Nvidia charts the future of accelerated computing at ISC

Nvidia Demonstrates Data Center Prowess at This Year’s European Supercomputer Event

Germany’s ISC Group’s flagship supercomputing event, ISC High Performance 2022, returned to fitness this year in Hamburg, the German Congress Center for the first time in two years. The event, which will last until tomorrow, attracted more than 120 exhibitors. It was there in a special address that Nvidia Corp. drew with thick strokes. his vision accelerated computing using high-performance computing (HPC) solutions powered by its hardware and software.

Nvidia unveiled Los Alamos National Laboratory’s (LANL) new Venado supercomputer, which will deliver 10 exaflops of computing power for artificial intelligence (AI)-related research and development targeting materials science and renewable energy. The company claims that its Arm v9-based Grace Hopper “Superchips” that power Venado will run three times faster than the company’s next-generation graphics processing units (GPUs), the company said. Plus, Grace Central Processing Units (CPUs) can deliver twice the performance per watt of traditional CPUs.

Make the best of a bad situation

Nvidia failed to acquire Arm at the beginning of this year. Regulators in three countries rejected the $40 billion deal, citing its potential anti-competitive effect within the semiconductor industry. SoftBank has chosen to spin off Arm later this year, with an initial public offering (IPO). He will retain a majority stake in Arm, but the news has attracted numerous investors inside and outside the semiconductor business, including Qualcomm and its rivals.

While Arm’s ultimate future may still be in doubt, Nvidia’s faith that Arm opens up new opportunities for accelerated computing is unshakeable. Nvidia founder and CEO Jensen Huang made it clear when the Arm deal fell through that the company’s Arm collaboration from him would continue regardless. Nvidia released Grace Hopper’s designs at his own GTC event a month later.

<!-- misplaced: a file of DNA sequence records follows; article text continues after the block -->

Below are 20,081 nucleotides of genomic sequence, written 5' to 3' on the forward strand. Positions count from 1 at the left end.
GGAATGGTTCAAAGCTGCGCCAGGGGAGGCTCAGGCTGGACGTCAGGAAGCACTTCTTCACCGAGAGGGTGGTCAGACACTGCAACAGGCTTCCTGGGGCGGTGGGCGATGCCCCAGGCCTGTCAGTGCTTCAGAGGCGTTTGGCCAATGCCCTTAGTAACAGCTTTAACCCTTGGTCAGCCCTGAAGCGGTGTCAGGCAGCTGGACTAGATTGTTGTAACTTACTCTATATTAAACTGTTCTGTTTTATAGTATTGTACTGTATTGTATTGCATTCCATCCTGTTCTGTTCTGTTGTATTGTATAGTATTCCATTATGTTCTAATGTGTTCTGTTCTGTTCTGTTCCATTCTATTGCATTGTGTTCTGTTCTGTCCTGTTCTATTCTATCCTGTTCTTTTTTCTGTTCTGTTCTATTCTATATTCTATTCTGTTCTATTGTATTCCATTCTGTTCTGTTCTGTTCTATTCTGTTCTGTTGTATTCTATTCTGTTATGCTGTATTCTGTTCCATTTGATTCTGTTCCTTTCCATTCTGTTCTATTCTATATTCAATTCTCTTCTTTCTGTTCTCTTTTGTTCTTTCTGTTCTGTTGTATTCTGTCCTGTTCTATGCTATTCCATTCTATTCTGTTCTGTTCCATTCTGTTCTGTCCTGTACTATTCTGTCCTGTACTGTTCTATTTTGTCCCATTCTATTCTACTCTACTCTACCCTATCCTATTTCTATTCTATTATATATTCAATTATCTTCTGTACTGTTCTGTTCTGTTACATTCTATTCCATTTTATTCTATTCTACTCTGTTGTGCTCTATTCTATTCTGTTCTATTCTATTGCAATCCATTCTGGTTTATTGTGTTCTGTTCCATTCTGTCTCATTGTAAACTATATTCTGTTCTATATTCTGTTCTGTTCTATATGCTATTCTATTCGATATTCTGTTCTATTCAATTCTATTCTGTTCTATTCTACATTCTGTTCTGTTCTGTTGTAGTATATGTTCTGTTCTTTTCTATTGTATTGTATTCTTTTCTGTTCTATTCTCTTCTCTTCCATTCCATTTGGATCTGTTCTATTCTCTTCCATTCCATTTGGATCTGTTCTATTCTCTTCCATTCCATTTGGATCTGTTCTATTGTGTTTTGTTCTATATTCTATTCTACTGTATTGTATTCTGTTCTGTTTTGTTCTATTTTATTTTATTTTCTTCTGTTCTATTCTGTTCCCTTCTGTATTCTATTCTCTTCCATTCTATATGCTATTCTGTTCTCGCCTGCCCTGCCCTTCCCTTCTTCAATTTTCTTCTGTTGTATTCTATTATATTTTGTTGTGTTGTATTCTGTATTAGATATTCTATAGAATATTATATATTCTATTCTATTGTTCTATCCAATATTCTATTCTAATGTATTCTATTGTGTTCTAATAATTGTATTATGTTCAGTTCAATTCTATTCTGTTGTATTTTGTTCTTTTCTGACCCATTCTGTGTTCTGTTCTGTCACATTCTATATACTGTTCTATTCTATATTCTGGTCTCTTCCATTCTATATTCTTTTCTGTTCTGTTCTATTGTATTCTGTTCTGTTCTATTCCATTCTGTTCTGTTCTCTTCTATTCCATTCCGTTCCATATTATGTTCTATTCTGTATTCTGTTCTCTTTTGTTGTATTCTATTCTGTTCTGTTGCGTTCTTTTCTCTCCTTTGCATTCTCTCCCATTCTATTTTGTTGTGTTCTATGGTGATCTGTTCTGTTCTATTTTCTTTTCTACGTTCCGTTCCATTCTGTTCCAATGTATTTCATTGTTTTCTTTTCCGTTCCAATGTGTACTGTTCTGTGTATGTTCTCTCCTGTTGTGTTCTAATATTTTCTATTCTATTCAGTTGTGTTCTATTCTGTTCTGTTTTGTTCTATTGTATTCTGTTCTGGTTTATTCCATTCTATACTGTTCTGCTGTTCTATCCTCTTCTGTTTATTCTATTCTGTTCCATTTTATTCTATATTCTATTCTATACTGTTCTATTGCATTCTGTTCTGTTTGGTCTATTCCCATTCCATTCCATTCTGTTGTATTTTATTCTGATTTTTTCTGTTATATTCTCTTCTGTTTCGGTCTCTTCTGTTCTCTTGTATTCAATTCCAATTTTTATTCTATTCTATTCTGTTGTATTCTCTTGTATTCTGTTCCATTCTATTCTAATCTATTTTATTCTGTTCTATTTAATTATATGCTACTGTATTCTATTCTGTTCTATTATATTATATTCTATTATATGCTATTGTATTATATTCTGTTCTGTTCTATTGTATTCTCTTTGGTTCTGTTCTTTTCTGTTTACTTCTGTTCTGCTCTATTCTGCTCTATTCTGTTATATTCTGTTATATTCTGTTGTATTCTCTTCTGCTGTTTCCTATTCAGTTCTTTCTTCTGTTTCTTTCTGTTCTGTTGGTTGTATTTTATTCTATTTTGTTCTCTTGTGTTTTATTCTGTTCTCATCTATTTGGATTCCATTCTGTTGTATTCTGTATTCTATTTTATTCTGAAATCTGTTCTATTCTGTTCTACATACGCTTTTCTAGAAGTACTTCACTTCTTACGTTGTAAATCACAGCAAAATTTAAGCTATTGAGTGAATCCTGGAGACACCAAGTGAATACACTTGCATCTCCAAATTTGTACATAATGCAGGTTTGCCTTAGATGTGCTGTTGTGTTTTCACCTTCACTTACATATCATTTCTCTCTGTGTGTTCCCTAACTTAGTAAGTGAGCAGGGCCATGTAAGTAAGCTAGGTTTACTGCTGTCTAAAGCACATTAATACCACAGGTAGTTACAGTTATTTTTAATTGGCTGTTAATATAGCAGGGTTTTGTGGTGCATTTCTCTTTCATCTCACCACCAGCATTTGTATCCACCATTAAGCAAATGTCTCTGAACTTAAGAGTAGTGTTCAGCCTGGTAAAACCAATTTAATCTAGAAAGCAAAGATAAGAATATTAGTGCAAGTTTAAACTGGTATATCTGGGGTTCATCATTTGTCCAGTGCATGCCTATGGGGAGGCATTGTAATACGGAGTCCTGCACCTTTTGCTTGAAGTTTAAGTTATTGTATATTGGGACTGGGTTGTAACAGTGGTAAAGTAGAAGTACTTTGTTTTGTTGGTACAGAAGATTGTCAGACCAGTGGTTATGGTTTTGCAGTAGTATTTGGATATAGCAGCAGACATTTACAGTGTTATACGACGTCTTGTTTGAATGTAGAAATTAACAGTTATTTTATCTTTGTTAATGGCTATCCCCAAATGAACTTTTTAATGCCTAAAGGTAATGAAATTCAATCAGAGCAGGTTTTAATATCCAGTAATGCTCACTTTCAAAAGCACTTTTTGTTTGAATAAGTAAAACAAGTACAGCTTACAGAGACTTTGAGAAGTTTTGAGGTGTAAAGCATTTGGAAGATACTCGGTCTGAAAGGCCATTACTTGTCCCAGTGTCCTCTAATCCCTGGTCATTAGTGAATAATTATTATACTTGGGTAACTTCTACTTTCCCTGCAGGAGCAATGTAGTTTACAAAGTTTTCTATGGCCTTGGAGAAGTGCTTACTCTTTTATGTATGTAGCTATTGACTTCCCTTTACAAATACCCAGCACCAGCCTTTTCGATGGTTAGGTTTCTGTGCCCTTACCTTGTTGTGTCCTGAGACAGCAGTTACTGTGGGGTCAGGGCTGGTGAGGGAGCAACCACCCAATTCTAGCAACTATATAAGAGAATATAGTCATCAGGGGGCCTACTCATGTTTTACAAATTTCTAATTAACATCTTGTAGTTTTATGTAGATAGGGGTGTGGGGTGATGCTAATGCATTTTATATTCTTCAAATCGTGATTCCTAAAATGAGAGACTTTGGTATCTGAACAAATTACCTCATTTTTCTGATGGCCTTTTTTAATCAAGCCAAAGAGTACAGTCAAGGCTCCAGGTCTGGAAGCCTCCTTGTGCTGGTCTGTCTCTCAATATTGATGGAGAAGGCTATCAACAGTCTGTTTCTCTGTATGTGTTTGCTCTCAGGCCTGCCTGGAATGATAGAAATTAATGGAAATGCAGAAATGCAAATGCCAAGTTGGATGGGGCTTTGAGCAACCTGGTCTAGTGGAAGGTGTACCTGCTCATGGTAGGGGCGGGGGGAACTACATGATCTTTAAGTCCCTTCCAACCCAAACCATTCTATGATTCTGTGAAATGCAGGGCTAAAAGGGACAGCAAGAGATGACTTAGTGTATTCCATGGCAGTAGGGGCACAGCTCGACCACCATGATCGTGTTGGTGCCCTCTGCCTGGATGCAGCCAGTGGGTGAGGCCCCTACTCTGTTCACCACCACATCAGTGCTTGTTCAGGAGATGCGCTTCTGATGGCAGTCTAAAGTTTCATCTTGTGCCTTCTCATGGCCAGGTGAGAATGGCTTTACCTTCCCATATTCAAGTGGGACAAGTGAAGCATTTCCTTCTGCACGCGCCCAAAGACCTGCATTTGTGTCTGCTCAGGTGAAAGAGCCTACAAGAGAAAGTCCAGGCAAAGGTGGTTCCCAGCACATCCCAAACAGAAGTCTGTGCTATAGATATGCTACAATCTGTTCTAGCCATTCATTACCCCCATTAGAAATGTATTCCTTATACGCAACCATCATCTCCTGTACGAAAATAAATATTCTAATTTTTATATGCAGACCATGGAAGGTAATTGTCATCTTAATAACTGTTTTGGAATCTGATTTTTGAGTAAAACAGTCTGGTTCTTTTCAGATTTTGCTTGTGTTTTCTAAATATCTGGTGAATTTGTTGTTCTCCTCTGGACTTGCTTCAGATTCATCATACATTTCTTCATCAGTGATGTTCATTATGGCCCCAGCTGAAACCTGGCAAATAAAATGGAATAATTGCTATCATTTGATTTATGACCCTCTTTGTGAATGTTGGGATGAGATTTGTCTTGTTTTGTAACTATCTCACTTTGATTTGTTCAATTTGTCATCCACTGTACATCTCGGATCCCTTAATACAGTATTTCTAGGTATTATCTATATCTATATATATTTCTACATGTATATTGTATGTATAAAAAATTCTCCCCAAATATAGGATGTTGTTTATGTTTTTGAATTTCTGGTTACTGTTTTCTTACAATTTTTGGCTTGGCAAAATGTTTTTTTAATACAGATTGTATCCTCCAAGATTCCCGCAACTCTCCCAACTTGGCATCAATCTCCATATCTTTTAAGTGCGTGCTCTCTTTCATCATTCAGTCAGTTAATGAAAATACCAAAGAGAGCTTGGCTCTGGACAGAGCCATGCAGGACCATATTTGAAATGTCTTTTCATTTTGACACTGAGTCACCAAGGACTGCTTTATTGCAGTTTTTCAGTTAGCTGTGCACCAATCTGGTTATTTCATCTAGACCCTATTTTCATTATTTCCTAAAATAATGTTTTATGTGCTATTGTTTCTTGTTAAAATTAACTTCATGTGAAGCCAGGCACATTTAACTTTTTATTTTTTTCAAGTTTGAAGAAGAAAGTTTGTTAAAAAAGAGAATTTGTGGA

At last week’s Computex 2022 event in Taipei, Nvidia showed off the first production data center solutions built around Grace Hopper, named for the Navy admiral and computer scientist whose groundbreaking work led to machine-independent programming languages ​​such as COBOL. At the same event, Nvidia introduced liquid-cooled A100 GPUs, designed to reduce data center power use by up to 30% through more efficient cooling.

Building fusion power with Omniverse

While Facebook Meta Maker beats the infrastructure collaboration drum To bring its vision of the metaverse to life, Nvidia is in a very different place. Nvidia’s metaverse equivalent, which he calls the Omniverse, is very real. Omniverse is a collaborative 3D environment used in production for artists, engineers, and research scientists. Ericsson used Omniverse to build simulations of digital twin cities, to aid their 5G small cell densification research ahead of physical deployments. The system helped Ericsson mitigate signal interference and propagation problems, which were previously not possible.

At ISC this week, Nvidia explained that Omniverse is the platform for UK researchers to develop a real-time simulation of a working fusion power plant. Fusion power may not yet exist in the real world, but the researchers hope to greatly reduce the research and development time needed to create a working solution, once the vexing real-world physics and engineering are ironed out.

Accelerating computing research around quantum computing and a new version of Nvidia’s imaging software, Holoscan, targeting edge HPC settings rounded out Nvdia’s ISC 2022 announcements.

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